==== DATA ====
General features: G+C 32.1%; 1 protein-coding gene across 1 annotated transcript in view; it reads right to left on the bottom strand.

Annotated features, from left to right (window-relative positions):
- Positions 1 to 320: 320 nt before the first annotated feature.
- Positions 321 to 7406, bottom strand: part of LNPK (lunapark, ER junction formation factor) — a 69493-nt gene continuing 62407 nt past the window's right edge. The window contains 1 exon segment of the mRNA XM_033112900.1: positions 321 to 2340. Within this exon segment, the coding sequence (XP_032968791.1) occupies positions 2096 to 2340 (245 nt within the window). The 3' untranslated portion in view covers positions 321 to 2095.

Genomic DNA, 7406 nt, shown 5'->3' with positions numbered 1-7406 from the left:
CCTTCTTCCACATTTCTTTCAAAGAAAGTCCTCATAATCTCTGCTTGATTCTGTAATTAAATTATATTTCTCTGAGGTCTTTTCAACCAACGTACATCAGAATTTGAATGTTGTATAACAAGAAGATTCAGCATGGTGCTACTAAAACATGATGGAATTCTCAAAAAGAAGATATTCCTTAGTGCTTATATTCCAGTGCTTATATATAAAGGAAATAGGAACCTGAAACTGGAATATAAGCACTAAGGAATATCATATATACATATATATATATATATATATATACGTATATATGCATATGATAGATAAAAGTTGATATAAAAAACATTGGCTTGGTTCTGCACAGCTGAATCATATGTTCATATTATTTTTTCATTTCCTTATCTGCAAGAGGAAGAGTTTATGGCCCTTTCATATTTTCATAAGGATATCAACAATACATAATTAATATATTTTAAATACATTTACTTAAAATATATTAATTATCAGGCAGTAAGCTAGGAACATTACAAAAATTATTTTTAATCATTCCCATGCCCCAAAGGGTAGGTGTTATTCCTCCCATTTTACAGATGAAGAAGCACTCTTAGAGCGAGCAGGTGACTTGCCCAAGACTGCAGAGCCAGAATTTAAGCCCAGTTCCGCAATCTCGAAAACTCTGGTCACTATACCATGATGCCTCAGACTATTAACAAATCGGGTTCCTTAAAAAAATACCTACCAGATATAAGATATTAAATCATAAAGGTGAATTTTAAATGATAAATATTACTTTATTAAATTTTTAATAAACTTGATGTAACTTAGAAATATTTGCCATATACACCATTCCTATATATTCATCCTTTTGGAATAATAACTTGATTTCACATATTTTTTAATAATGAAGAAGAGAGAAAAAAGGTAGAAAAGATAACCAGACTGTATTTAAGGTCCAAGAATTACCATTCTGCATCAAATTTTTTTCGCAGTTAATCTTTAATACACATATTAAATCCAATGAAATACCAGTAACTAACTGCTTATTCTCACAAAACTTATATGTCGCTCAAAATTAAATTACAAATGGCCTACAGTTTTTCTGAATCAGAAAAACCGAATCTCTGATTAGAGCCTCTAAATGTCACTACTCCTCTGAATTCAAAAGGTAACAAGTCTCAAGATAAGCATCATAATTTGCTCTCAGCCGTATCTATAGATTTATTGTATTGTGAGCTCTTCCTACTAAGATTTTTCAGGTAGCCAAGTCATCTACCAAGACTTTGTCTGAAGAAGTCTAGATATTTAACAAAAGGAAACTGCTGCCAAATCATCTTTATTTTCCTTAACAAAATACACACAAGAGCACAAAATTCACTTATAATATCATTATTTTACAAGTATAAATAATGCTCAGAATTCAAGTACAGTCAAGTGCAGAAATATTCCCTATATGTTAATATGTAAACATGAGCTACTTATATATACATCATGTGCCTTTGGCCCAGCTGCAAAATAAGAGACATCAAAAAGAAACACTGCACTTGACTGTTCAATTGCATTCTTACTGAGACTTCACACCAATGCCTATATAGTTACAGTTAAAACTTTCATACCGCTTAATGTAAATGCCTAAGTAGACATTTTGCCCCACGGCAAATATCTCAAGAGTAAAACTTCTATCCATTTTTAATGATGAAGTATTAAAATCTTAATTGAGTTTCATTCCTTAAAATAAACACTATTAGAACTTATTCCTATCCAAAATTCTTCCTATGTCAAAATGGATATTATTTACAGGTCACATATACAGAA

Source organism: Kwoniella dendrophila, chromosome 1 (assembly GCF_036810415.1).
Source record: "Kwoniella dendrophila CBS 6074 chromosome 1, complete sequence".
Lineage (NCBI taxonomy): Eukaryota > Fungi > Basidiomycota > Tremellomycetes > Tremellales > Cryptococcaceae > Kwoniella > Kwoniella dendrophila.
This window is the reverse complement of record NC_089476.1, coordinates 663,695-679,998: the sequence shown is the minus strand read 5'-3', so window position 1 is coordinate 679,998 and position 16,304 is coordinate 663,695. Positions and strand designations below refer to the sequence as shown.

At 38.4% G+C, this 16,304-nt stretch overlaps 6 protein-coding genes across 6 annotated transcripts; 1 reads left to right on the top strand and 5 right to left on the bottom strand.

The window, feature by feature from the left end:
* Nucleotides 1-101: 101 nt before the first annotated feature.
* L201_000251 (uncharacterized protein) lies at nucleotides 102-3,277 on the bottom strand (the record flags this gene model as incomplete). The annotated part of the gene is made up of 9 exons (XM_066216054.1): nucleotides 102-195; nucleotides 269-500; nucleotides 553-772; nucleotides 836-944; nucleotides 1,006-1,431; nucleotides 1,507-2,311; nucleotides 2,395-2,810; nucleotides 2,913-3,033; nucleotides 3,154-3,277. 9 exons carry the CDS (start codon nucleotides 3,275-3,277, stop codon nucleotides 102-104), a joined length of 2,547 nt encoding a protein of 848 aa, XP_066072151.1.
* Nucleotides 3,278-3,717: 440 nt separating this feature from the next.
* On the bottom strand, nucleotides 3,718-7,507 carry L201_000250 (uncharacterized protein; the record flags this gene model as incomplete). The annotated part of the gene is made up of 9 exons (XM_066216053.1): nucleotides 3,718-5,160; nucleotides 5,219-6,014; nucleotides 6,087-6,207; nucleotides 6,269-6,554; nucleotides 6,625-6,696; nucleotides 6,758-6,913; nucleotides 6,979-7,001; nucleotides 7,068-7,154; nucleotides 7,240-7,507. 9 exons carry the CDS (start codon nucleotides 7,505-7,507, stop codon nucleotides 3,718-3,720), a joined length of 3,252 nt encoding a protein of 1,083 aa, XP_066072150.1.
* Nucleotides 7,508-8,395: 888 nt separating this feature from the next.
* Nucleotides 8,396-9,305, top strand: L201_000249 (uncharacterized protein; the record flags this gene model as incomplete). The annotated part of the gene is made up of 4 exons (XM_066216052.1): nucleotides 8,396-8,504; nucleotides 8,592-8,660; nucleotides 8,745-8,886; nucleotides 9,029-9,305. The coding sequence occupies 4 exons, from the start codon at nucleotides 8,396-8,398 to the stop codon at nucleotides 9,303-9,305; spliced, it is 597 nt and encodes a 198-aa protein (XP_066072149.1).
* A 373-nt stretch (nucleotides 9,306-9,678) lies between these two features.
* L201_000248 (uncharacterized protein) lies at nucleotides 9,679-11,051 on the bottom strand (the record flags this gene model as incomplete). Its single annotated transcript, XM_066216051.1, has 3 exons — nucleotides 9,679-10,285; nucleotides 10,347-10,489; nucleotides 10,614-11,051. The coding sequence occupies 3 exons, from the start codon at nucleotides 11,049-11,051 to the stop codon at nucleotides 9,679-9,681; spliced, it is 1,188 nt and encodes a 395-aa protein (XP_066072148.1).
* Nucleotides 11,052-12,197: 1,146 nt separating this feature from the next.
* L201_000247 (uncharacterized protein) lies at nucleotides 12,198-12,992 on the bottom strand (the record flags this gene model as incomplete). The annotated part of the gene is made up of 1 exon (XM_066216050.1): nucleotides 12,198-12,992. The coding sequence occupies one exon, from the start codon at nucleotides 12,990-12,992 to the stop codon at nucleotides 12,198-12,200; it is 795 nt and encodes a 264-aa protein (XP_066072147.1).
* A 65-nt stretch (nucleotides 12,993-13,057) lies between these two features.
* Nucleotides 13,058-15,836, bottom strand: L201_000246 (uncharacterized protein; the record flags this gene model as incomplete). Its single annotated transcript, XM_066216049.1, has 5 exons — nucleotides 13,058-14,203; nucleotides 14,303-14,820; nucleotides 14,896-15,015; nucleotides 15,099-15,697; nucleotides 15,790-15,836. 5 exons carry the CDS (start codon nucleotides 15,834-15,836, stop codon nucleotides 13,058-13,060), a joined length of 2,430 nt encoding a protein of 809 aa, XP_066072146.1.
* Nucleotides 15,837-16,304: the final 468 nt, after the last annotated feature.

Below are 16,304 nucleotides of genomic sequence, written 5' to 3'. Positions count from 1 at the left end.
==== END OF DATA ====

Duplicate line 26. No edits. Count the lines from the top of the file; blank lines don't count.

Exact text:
Below are 16,304 nucleotides of genomic sequence, written 5' to 3'. Positions count from 1 at the left end.